I came to this book with conflicting presumptions. Laurel Harbridge argues that bipartisanship is not dead. I know her work and have been impressed with much of it. But I regularly teach courses (graduate, honors, undergraduate) on political polarization. I have been warning about incivility in Congress since my 1993 book The Decline of Comity in Congress and continue to write about the negative effects of polarization and gridlock. If I did not think that we have entered a period of strong, even extreme, polarization, I would not spend so much time on it.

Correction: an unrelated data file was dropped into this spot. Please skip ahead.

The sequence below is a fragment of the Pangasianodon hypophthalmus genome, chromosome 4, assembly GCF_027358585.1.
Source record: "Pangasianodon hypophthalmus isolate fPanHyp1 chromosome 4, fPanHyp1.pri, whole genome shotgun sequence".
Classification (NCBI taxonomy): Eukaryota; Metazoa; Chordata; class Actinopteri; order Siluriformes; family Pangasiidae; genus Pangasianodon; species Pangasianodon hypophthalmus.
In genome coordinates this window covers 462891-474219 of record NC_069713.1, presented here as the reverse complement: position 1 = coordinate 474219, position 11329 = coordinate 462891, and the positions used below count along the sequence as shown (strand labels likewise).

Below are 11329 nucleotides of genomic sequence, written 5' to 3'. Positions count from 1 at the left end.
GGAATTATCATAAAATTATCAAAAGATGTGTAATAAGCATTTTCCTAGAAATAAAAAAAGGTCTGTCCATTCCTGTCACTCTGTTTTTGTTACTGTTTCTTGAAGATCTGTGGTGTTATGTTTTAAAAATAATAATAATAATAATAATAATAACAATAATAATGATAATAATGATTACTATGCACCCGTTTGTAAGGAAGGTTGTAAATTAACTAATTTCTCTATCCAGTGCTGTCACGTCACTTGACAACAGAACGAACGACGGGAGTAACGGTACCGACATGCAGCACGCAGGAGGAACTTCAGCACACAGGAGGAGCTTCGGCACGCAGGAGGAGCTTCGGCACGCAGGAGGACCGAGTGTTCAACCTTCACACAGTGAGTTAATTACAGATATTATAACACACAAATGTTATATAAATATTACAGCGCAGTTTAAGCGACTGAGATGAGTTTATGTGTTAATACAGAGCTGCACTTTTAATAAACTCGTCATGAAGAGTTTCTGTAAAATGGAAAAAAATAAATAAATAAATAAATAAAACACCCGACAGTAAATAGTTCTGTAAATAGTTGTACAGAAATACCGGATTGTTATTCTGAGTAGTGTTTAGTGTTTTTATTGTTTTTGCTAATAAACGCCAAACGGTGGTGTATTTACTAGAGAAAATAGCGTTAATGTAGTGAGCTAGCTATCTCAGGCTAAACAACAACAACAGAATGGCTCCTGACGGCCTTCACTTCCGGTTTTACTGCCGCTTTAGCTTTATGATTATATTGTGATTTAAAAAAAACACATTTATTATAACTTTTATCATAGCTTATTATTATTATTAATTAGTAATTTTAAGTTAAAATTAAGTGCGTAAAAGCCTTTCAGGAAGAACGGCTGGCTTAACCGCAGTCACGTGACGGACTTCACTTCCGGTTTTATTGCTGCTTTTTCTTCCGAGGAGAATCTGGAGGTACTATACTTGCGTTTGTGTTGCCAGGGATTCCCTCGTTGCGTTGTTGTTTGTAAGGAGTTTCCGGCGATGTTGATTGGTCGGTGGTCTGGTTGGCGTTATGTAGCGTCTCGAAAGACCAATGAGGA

So I started Harbridge’s book with both interest and skepticism. She argues that cosponsorship of legislation across party lines is the foundation of bipartisanship. Cosponsored legislation—in which at least 20 percent of the “opposition” party joins the sponsoring members—has lots of positive benefits. Such bills have a much greater chance of passing the House, becoming enacted into law, and helping members gain votes in the most competitive districts— especially when the majority party has a small margin. In the period of her study, from 1973 to 2004, “between 20 and 40 percent of all House bills introduced ...[were] bipartisan” (p. 33, italics in original); over this time period, the share of bills sponsored by the majority party with b
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